Keeping chickens is a popular and growing pastime, so find out all you need to know in this must-have book.
- Covers everything from egg-laying to ease of keeping for over 70 different breeds
- Discover how to set up and maintain a healthy hen house to keep your chickens warm, dry and safe from predators
- Practical advice on hygiene, disease and healthcare ensures that your flock is always in pristine show condition
- Learn about broody birds and egg incubation, and rear a new generation of chicks to brighten up your garden
How did InBev, a Belgian company controlled by Brazilians, take over one of America's most beloved brands with scarcely a whimper of opposition? Chalk it up to perfect timing--and some unexpected help from powerful members of the Busch dynasty, the very family that had run the company for more than a century. In Dethroning the King, Julie MacIntosh, the award-winning financial journalist who led coverage of the takeover for the Financial Times, details how the drama that unfolded at Anheuser-Busch in 2008 went largely unreported as the world tumbled into a global economic crisis second only to the Great Depression. Today, as the dust settles, questions are being asked about how the King of Beers was so easily captured by a foreign corporation, and whether the company's fall mirrors America's dwindling financial and political dominance as a nation.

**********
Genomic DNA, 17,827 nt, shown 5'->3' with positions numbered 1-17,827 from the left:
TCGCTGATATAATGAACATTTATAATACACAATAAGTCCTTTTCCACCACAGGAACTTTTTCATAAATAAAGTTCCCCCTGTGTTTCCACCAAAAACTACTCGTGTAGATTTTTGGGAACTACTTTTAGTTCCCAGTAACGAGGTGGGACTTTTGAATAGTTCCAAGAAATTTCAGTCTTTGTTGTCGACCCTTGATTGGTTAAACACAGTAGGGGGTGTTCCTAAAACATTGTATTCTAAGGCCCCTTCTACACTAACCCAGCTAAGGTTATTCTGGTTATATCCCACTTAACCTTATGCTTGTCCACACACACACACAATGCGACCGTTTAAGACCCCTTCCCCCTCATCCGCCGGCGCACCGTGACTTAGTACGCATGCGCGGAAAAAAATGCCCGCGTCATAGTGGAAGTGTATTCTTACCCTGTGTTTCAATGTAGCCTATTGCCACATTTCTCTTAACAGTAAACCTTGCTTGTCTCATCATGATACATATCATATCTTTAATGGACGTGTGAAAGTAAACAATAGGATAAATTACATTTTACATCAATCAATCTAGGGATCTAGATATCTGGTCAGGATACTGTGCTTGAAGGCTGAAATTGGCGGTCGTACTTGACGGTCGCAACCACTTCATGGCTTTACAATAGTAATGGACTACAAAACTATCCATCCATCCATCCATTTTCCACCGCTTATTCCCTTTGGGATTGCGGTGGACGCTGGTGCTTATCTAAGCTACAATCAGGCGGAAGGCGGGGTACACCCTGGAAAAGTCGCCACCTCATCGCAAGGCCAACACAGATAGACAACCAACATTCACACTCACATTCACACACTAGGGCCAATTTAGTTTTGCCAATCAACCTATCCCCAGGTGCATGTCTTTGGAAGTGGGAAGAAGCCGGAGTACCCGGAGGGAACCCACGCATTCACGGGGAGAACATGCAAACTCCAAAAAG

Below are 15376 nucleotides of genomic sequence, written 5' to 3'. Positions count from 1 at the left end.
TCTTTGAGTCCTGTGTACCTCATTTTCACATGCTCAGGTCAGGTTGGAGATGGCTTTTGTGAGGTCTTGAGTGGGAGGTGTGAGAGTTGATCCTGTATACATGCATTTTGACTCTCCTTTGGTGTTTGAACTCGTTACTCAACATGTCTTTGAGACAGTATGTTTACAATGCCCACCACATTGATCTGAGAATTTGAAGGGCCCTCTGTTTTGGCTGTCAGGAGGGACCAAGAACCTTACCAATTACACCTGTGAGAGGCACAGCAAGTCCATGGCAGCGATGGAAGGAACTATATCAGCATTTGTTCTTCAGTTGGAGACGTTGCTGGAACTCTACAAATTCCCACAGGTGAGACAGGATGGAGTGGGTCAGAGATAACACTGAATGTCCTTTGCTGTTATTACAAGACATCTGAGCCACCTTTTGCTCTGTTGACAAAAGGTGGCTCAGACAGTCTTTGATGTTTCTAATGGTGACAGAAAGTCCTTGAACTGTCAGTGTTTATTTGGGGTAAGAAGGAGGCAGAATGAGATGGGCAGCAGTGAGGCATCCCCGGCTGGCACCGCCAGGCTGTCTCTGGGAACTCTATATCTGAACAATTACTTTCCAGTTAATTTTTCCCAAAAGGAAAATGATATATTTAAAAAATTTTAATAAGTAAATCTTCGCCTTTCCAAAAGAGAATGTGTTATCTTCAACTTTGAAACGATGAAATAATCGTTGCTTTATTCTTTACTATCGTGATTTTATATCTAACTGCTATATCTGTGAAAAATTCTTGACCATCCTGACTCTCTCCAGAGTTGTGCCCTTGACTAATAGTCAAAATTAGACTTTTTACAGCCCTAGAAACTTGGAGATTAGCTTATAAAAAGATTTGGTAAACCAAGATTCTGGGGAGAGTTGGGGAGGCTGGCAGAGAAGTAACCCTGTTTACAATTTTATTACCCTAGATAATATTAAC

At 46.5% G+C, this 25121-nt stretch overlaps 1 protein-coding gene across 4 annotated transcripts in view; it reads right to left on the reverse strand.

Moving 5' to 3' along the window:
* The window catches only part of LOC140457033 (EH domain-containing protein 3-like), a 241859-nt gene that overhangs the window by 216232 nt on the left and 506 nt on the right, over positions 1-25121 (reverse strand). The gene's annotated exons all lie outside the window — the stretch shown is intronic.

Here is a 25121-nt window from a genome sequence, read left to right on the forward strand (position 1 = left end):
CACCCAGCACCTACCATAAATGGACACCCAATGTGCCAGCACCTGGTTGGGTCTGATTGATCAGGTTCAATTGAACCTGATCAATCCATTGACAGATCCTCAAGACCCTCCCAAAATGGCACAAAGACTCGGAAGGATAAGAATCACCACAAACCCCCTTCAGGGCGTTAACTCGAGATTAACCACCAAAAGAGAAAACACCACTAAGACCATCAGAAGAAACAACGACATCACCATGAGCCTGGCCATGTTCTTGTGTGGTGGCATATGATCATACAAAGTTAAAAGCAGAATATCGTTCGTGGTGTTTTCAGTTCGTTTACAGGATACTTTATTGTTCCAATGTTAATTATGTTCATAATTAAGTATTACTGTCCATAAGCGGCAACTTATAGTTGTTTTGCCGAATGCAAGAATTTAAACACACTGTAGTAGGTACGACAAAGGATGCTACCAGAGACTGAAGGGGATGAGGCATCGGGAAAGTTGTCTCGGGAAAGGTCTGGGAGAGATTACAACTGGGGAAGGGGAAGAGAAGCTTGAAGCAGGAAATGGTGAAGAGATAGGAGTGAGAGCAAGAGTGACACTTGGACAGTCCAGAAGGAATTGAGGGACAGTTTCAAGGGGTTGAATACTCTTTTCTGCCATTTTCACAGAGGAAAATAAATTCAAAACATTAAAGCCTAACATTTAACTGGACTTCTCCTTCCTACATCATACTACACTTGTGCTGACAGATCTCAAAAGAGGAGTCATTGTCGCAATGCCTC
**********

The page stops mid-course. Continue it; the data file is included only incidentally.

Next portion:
- Discusses how the takeover of Anheuser-Busch will be seen as a defining moment in U.S. business history
- Reveals the critical missteps taken by the Busch family and the Anheuser-Busch board
- Argues that Anheuser-Busch had a chance to save itself from InBev's clutches, but infighting and dysfunctionality behind the scenes forced it to capitulate
From America's heartland to the European continent to Brazil, Dethroning the King is the ultimate corporate caper and a fascinating case study that's both wide reaching and profound.
In this inspiring memoir, Jenna Woginrich reflects on the joys, sorrows, trials, and blessings discovered through a year of homesteading. With eloquent prose, delightful illustrations, and inspiring snippets of poetry, Woginrich revels in the unique charms of each season on the land. Full of poignant observations and fascinating tidbits of farming lore, this book is a heartfelt testament to the deep fulfillment one can find in the practical tasks and timeless rituals of an agricultural life.
Providing expert tips on tending the land, caring for animals, and necessary equipment, Ann Larkin Hansen also covers the intricate process of acquiring organic certification and other business considerations important to a profitable operation. Discover the rewarding satisfaction of running a successful and sustainable organic farm.
Reclaiming Our Food tells the stories of people across the United States who are finding new ways to grow, process, and distribute food for their own communities. Discover how abandoned urban lots have been turned into productive organic farms, how a family-run sustainable fish farm can stay local and be profitable, and how engaged communities are bringing fresh produce into school cafeterias. Through photographic essays and interviews with innovative food leaders, you'll be inspired to get involved and help cultivate your own local food economy.